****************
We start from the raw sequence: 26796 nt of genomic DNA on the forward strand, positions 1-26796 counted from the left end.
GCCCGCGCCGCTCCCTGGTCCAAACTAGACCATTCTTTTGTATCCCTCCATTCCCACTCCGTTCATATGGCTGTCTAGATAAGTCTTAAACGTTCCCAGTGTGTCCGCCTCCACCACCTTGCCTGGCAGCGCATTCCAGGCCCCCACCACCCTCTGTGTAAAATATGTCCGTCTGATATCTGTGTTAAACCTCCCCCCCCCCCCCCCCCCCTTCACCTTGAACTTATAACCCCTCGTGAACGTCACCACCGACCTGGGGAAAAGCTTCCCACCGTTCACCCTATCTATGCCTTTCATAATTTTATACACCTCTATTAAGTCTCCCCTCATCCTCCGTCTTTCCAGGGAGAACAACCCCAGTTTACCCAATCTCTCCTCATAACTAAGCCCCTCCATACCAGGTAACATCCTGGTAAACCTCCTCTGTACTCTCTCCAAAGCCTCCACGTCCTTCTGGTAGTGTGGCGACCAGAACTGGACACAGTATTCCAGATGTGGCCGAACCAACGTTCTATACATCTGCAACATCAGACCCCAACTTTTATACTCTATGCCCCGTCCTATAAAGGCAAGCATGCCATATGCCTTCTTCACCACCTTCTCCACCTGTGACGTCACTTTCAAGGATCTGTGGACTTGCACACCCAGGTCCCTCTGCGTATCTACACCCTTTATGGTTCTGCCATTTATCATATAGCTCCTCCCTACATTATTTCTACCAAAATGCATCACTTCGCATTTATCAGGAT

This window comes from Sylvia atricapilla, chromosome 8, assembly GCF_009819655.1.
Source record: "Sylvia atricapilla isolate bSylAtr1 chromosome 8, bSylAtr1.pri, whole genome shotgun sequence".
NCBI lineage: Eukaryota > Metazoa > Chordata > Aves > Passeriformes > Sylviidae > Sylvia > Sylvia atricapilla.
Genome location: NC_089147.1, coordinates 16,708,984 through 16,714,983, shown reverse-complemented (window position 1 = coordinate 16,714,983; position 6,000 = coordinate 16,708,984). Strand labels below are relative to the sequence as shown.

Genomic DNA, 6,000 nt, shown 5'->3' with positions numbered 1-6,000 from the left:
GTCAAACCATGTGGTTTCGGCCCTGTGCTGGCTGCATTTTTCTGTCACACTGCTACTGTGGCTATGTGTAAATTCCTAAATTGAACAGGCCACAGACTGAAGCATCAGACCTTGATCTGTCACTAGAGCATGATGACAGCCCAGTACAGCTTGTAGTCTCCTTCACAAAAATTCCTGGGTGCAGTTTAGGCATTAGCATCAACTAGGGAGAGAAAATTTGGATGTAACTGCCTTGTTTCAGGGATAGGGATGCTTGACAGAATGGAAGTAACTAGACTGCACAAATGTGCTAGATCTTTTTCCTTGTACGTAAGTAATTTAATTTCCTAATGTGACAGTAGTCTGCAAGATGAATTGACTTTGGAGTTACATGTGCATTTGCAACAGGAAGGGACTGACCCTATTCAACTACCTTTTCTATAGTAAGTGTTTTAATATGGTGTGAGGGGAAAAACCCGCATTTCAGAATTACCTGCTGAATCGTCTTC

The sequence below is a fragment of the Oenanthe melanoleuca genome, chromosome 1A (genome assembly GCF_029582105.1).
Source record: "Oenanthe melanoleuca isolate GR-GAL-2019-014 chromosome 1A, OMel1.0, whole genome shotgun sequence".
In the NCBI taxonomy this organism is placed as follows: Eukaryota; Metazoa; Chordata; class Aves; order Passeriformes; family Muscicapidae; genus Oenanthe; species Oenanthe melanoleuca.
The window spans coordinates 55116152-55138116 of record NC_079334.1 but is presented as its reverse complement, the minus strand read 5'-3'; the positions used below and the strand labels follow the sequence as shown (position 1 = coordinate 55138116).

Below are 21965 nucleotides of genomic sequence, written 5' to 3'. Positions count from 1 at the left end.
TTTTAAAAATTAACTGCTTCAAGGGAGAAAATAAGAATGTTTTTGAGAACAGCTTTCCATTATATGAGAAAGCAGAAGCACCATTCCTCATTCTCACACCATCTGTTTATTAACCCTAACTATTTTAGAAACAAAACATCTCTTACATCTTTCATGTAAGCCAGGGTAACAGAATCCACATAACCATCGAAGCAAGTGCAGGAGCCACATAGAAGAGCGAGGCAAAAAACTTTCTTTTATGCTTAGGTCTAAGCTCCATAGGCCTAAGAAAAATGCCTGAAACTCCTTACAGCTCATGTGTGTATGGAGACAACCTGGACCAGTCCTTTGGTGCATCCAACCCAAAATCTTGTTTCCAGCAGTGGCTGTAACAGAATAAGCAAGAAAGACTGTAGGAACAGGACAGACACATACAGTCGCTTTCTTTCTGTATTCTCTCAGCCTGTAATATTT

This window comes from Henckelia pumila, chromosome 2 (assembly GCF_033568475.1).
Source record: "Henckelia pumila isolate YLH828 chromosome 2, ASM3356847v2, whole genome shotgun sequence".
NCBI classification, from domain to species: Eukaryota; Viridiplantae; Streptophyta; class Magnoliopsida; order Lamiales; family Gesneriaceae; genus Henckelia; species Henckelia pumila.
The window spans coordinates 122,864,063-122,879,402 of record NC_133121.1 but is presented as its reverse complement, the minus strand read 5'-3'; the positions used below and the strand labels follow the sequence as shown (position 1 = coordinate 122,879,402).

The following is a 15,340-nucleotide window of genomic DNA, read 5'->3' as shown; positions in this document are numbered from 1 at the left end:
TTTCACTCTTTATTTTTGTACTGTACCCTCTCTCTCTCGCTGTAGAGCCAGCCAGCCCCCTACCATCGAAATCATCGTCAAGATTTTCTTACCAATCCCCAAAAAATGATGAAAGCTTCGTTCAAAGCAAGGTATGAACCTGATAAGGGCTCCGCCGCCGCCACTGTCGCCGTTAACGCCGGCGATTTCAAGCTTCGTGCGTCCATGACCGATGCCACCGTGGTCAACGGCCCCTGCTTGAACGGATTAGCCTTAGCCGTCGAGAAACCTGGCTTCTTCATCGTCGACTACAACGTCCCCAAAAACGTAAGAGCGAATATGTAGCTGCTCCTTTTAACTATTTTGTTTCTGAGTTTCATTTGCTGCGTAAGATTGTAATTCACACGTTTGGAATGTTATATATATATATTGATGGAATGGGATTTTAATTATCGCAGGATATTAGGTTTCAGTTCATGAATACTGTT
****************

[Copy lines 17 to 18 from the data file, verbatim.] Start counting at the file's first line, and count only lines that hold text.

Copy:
NCBI classification, from domain to species: Eukaryota; Viridiplantae; Streptophyta; class Magnoliopsida; order Lamiales; family Gesneriaceae; genus Henckelia; species Henckelia pumila.
The window spans coordinates 122,864,063-122,879,402 of record NC_133121.1 but is presented as its reverse complement, the minus strand read 5'-3'; the positions used below and the strand labels follow the sequence as shown (position 1 = coordinate 122,879,402).